Sunday, March 3, 2019

Salvagers: Contagion (2019, SPP)



The world of Bob Salley's Salvagers just got a bit more intense. This comic book one-shot details the tragic story of the crew of The Scarecrow when they run into something... horrific. Art by the incomparable Stan Yak makes this a treat! Available from Source Point Press or just use the contact page.

Horror, science fiction... like peanut butter and chocolate.

Saturday, March 2, 2019

American Guignol (2019, Source Point Press)



The curtain parts, revealing a darkened stage. A bloodcurdling scream rips the silence and the dim footlights sputter and rattle, throwing sparks into the audience. One can never know who... or what... will appear on this stage. You've purchased a ticket and been ushered to a seat at the Guignol where anyTHING is possible! Hold on to your programs, kiddies, as David C. Hayes takes you on a singsong trip into his dark imagination. Nothing is taboo at the Guignol whether it be he/she carnival performers and their unique gifts, a lonely man that finds a way to pleasure himself with pests or even a ten-year-old's version of Crayola-inspired vengeance. When it all becomes too gruesome, change gears and laugh a little... even if you feel bad about it. Stories written specifically for a Theatre of the Macabre dot this collection. If J. Edgar Hoover in drag isn't up your alley, find out what happens when the monster under the bed picks the wrong kid to scare or kick back and read about the exploits of those crazy swamp misogynists as they hunt down a Bayou vixen. This is American Guignol, baby... anything goes.


"I'll start by helping you out. Guignol is the main character in a French puppet show which has come to bear his name. American Guignol is a clever play on that name, and after reading the outstanding introduction by HAYES, he really wants to immerse you in the AMERICAN GUIGNOL, an experience he creates with this collection of stories.

His promises of comedy, horror, taboo and gore are expertly fulfilled. Should there ever really be an American Guignol, it probably would look something like this.

My original idea to review every story and talk about them individually fell flat. This collection puts on a show, and every story is a part of that. I tried to read it in as large swathes as possible, HAYES builds up a momentum and plays with the tones of each story so well, that they work together in the same way that foods compliment one another.

It's hard to say 'this story was my favorite' or 'this story was weak'. In the end, it is all part of the "production".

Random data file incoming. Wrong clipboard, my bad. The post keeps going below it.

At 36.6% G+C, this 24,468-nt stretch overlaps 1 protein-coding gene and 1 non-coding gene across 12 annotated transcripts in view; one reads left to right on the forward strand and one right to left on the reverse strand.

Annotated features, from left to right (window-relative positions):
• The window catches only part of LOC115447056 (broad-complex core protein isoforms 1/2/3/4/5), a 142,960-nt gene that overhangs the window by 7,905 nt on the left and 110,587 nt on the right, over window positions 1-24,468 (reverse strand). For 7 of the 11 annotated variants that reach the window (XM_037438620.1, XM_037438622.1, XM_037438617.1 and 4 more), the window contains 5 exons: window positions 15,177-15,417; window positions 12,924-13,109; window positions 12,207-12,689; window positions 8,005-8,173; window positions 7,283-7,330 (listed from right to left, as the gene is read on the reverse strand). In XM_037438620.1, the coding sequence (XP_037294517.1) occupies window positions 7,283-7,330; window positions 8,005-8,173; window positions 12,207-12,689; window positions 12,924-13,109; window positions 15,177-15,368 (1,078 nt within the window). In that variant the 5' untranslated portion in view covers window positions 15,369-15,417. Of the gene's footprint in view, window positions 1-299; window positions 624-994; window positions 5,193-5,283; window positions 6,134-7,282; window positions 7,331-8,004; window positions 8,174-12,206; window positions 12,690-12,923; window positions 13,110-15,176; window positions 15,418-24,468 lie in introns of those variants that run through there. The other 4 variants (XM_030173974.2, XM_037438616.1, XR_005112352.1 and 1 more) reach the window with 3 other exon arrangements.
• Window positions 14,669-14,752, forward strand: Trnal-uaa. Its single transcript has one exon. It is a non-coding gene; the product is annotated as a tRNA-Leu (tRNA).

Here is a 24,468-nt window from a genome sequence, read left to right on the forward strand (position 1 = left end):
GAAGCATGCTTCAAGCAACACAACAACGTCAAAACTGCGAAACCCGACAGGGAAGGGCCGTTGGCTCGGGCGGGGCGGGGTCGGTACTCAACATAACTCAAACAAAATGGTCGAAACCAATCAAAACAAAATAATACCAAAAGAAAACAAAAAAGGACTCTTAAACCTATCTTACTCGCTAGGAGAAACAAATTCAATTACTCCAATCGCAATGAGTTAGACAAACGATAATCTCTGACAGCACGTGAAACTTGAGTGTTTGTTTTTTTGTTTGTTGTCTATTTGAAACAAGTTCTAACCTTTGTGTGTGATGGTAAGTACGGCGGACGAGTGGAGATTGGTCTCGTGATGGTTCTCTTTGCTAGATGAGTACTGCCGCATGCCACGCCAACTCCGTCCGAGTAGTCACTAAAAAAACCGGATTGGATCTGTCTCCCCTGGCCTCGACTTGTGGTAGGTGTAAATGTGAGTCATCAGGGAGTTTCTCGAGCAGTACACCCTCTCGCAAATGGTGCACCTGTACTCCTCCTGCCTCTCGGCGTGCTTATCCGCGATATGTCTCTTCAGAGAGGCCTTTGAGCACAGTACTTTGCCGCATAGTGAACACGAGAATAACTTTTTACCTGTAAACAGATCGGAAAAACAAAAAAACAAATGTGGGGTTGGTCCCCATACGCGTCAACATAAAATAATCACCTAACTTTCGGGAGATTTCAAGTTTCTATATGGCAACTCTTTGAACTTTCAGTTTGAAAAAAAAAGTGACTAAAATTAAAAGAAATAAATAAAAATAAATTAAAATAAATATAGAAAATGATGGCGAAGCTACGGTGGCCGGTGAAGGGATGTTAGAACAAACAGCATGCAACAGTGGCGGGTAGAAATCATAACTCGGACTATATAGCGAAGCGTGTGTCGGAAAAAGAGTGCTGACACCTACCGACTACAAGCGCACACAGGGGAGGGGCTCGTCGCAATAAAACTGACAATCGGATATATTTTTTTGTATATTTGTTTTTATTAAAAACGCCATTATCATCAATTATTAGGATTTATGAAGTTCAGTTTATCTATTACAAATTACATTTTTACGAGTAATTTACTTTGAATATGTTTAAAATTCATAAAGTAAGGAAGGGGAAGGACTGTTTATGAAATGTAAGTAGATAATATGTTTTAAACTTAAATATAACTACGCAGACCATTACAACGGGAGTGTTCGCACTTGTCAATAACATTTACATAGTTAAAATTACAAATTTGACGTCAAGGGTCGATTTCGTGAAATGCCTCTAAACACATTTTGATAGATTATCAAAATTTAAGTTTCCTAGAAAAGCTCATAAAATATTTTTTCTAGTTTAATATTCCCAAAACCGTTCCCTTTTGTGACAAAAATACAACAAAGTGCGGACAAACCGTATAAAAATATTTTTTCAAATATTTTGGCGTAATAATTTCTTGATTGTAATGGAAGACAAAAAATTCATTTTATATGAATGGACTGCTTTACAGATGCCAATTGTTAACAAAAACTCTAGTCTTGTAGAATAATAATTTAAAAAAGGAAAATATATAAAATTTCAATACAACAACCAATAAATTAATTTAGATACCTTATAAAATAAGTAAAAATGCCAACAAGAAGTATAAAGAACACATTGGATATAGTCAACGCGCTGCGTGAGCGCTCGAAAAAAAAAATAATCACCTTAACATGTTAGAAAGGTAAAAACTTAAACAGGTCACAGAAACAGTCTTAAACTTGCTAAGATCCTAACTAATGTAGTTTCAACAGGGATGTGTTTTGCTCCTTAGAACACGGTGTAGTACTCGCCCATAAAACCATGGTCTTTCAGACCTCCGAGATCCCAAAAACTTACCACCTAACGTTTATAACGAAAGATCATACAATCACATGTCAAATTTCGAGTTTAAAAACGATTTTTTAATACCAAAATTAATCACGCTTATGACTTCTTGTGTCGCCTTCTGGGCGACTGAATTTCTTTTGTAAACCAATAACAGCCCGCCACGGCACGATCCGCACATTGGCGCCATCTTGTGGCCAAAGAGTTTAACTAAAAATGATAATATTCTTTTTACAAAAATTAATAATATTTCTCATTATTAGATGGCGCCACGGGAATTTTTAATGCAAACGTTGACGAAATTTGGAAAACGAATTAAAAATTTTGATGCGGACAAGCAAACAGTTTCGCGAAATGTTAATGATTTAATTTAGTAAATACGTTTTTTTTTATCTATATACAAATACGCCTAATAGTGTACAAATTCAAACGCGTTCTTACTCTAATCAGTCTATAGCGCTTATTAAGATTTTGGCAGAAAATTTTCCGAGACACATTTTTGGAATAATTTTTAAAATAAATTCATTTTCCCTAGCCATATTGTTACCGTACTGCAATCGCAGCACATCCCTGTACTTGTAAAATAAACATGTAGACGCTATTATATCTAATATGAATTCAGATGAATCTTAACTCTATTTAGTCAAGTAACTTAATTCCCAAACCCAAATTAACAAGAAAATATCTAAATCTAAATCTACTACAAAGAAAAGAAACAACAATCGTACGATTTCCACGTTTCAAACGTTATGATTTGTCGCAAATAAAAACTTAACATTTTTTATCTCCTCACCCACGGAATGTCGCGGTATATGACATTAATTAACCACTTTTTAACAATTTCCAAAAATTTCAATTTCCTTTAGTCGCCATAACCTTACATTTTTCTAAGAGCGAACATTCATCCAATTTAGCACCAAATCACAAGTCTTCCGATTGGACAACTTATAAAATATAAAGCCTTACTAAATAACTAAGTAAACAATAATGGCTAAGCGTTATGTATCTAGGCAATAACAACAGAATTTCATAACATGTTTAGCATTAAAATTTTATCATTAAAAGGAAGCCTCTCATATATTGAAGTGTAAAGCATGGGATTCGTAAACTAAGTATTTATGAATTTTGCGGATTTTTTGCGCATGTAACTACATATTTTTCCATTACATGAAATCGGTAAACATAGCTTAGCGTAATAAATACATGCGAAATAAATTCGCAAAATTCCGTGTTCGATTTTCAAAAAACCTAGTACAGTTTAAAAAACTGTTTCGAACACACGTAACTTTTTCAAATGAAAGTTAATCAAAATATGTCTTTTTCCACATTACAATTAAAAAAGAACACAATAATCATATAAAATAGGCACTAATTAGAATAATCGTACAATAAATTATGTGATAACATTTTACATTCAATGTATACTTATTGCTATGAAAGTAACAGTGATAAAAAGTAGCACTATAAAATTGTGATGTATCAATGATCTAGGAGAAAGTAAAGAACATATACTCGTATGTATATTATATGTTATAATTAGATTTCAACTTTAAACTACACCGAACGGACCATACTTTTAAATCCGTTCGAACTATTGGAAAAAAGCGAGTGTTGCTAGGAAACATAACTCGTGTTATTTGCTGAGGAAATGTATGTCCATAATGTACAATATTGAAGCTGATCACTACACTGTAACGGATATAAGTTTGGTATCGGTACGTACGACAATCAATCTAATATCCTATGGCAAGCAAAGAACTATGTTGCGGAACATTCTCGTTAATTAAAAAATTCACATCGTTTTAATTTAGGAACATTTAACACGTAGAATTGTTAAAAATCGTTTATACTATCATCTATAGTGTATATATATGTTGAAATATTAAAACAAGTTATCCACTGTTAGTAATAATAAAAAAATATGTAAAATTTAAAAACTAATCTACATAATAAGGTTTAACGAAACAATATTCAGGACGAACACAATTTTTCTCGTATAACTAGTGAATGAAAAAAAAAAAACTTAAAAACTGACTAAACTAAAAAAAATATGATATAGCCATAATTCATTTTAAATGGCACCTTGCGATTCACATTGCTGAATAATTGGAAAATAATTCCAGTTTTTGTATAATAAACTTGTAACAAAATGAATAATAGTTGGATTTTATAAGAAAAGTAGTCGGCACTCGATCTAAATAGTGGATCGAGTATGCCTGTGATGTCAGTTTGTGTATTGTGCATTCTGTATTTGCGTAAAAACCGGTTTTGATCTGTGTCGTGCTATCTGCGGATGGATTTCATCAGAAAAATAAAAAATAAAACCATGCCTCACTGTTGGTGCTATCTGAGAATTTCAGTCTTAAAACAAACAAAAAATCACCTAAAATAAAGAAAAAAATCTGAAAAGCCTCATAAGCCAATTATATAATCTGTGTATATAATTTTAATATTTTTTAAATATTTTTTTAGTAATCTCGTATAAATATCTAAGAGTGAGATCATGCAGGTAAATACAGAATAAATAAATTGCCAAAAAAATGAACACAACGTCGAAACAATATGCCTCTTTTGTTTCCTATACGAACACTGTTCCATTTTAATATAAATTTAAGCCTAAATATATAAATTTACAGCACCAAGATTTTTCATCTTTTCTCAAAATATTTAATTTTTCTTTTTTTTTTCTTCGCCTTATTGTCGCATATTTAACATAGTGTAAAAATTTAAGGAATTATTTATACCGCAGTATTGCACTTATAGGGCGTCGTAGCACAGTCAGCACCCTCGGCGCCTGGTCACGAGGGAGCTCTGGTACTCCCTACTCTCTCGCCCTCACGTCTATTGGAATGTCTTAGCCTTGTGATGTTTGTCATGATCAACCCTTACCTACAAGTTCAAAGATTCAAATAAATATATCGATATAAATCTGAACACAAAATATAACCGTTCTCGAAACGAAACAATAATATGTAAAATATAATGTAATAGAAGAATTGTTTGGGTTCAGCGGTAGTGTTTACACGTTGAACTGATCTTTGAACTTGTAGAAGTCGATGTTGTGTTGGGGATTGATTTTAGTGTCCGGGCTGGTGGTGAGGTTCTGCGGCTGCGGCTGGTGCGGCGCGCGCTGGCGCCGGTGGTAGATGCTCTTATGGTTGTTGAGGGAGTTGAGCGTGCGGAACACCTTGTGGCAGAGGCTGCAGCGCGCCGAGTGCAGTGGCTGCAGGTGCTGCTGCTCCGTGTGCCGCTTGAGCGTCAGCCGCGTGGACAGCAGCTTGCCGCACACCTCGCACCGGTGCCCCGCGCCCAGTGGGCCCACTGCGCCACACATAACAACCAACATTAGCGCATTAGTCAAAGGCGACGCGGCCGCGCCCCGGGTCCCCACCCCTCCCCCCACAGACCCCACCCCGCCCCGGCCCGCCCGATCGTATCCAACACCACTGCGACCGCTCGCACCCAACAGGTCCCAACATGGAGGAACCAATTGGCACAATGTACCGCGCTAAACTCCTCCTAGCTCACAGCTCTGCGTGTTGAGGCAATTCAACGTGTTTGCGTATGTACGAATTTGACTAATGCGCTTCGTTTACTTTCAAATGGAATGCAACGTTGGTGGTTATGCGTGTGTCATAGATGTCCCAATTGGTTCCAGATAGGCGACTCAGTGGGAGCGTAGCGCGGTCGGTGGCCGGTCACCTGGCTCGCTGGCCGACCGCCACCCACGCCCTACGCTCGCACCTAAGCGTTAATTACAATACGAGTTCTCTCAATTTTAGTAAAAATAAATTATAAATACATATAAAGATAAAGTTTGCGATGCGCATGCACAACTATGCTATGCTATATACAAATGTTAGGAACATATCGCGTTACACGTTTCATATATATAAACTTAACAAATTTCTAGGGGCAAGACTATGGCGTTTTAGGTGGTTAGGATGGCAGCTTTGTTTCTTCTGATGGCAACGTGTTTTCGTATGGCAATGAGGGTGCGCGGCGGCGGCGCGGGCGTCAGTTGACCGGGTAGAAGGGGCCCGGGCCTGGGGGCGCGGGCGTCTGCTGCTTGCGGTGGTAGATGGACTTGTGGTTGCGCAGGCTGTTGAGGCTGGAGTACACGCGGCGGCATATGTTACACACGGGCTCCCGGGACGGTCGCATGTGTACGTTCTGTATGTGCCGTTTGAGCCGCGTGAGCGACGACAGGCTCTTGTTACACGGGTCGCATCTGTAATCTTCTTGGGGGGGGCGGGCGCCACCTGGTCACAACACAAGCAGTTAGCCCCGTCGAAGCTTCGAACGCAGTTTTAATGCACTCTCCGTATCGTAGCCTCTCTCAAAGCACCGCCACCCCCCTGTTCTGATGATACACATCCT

Flash fiction, plays, short stories and other forms or prose form a cohesive work. In an era of collections that either don't have a theme or loosely stick too it, AMERICAN GUIGNOL suprises with it's full form, the sum of its parts. Previously published work coasts in equilibrium with new content, all guided along by the deft hands of DAVID C. HAYES.

5 Stars - David Anderson"

From Melissa DePaolo at Wicked

"David C. Hayes’ American Guignol is a collection of 20 short horror stories and plays. The name is based on a theater in Paris well known for its explicitly violent plays combined with odd bits of comedy thrown in to lighten the mood. David pays homage to “The Theatre du Grand-Guignol” quite well with this anthology.
Within this book, David takes you on a journey that involves stomach vaginas, vengeance, fetus zombies, and swamp hillbillies. It does a fairly good job of walking the lines between thought-provoking horror, snarky comedy, and gut-wrenching tragedy. Some of the highlights include “Trevor and the Box of 64”, “I Am Going To Kill Me”, “’neath”, and “Oh, Holy Night”.

The prevailing theme of many of these stories seems to be justice in many forms including for the fearful, lonely, and innocent. The justice itself takes many forms, none of which I’ll discuss because I do not want to give away anything. However, not every story deals with justice. Some twist ideas involving signs of fate, ideas about historical figures J. Edgar Hoover and J.F.K, and even touches on the legend of Wenceslas.
Overall, this book is definitely worth a read and I would highly recommend it to anyone who enjoys horror, gore, or has a perverse sense of justice. Every story is compelling and enjoyable. Definitely pick this one up."